And considering this context it is certainly no coincidence that this specific about the nature question was selected to be answered, even if only in a vague way, it’s hard not to read it as an implicit attempt to call attention to Survive’s presumed take on the franchise.

    Quote Originally Posted by DATS24 View Post
    Quote Originally Posted by Grimmon View Post
    Wasn't Kakudou only involved with Adventure, Adventure 02 and X Evolution?
    Indeed, but I think that he was the initial trigger. I mean, after him, so many representatives on TOEI that were given freedom how to interpret digimon to handle the anime or other media except probably the Vpet
    The early games and Tenya Yabunos early Digimon work are not exactly painting any sort of consistent picture, so I believe that even before Kakudo, the creators of Digimon stories were given relatively free reign.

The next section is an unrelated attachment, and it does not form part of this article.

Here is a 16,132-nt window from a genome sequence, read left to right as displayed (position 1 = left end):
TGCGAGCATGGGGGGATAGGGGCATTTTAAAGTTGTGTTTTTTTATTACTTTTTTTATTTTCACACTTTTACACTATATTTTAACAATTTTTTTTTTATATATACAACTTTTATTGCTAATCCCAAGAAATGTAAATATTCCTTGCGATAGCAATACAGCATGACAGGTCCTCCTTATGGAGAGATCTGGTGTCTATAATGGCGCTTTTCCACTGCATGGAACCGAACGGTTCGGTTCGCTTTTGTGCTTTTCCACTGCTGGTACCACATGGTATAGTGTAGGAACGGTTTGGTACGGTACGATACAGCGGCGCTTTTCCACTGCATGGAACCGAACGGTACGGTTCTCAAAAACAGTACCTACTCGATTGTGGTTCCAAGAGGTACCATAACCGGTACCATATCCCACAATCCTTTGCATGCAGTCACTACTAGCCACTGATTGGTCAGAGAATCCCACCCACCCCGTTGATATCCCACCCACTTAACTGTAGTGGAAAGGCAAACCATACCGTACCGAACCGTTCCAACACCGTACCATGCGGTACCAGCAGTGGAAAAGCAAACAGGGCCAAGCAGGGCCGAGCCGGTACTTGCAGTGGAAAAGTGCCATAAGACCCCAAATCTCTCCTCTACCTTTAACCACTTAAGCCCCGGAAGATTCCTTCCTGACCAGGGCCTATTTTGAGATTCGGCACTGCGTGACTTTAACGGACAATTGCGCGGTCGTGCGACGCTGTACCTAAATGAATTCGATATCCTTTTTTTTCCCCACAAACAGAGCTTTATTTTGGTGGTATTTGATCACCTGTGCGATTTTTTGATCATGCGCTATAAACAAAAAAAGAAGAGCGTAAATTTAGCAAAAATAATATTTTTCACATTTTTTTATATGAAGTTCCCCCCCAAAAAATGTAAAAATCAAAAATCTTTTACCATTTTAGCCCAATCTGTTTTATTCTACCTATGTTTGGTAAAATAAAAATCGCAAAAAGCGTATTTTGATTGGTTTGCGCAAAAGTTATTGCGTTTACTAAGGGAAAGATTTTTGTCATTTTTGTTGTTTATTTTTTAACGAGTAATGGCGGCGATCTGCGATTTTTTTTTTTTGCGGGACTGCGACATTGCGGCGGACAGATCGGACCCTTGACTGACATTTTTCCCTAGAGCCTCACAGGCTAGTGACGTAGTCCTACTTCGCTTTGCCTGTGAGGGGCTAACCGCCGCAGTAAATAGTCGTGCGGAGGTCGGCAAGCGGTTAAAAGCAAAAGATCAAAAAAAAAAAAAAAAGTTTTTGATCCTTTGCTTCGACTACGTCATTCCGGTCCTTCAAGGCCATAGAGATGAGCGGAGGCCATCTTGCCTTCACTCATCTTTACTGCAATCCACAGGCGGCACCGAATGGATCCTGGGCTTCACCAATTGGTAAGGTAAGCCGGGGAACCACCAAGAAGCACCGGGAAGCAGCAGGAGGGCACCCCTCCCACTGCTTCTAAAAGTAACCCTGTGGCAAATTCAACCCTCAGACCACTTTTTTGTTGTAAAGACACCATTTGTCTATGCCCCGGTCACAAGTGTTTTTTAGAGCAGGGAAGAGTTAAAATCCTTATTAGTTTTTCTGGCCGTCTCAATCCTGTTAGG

None of them at the time attempted to diminish the digital aspect of the monsters but I feel that if they decided to do that there wouldn’t have been much pressure to stop them, even before Adventure.

    Quote Originally Posted by Grimmon View Post
    Quote Originally Posted by DATS24 View Post
    I think that Cyber Sleuth actually already did both. Not only they see digimon as AI but also life being. This is why the game's quite questioning the moral of treating digimon whether as tools (just bcos they're programmed for) or life beings. And that a human can make bonds with this AI being to become stronger together.
    Isn't this just what humans in Cyber Sleuth think because they didn't know that Digimon were in fact creatures from a whole other world? Which is why agumon and gabumon laugh out loud when someone suggests they are man-made?
    So the humans believe something and the Digimon believe something else… but what reasons do we have to believe Digimon beliefs over human beliefs?
    Laughter is proof of absolutely nothing after all.